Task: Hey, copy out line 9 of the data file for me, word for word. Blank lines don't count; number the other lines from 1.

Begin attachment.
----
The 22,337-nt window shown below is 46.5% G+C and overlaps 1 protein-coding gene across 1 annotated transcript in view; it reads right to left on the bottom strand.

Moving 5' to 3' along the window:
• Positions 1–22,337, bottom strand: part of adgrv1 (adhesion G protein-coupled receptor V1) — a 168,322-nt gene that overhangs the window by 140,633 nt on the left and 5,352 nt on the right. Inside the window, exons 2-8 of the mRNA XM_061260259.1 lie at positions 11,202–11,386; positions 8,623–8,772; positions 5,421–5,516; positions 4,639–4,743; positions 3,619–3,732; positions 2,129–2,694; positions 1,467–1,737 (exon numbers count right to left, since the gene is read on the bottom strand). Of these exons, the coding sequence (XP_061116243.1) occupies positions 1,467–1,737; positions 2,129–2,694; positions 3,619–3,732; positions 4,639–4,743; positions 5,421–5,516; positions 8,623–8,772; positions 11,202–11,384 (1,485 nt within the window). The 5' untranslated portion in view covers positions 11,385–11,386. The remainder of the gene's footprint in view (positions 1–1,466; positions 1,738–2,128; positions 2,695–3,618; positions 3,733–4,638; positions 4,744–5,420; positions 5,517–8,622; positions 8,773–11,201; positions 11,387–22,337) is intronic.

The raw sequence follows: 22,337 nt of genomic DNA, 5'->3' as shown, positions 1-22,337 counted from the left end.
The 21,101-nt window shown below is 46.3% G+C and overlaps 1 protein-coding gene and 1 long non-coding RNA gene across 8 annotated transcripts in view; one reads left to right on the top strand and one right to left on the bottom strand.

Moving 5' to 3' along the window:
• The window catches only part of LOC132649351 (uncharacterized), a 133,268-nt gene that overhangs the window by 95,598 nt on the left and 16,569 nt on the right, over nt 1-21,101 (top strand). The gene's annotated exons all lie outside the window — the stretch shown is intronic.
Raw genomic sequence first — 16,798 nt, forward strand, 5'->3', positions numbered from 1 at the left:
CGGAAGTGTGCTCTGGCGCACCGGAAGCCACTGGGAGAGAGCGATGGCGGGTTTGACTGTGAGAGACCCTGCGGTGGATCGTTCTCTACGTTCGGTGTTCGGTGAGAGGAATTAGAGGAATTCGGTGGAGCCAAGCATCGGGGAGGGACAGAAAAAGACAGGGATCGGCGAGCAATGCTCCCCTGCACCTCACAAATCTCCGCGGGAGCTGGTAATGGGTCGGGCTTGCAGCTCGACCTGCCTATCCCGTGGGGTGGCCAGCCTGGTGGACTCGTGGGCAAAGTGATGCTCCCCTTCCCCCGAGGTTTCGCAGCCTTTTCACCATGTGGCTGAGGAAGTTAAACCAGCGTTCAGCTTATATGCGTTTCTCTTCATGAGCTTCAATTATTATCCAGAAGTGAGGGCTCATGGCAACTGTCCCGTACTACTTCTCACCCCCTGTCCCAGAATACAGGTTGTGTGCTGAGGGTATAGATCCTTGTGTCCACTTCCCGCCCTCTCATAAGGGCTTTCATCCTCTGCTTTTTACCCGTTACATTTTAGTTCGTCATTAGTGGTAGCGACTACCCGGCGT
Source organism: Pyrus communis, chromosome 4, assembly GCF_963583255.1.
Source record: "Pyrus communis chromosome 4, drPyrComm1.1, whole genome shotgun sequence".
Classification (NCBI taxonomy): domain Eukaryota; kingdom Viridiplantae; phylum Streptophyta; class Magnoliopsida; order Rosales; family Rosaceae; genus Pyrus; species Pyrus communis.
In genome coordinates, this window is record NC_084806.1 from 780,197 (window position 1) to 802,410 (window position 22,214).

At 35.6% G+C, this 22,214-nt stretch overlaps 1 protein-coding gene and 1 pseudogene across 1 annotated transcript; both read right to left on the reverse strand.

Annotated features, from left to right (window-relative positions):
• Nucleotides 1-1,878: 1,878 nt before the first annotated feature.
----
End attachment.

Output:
CGGAAGTGTGCTCTGGCGCACCGGAAGCCACTGGGAGAGAGCGATGGCGGGTTTGACTGTGAGAGACCCTGCGGTGGATCGTTCTCTACGTTCGGTGTTCGGTGAGAGGAATTAGAGGAATTCGGTGGAGCCAAGCATCGGGGAGGGACAGAAAAAGACAGGGATCGGCGAGCAATGCTCCCCTGCACCTCACAAATCTCCGCGGGAGCTGGTAATGGGTCGGGCTTGCAGCTCGACCTGCCTATCCCGTGGGGTGGCCAGCCTGGTGGACTCGTGGGCAAAGTGATGCTCCCCTTCCCCCGAGGTTTCGCAGCCTTTTCACCATGTGGCTGAGGAAGTTAAACCAGCGTTCAGCTTATATGCGTTTCTCTTCATGAGCTTCAATTATTATCCAGAAGTGAGGGCTCATGGCAACTGTCCCGTACTACTTCTCACCCCCTGTCCCAGAATACAGGTTGTGTGCTGAGGGTATAGATCCTTGTGTCCACTTCCCGCCCTCTCATAAGGGCTTTCATCCTCTGCTTTTTACCCGTTACATTTTAGTTCGTCATTAGTGGTAGCGACTACCCGGCGT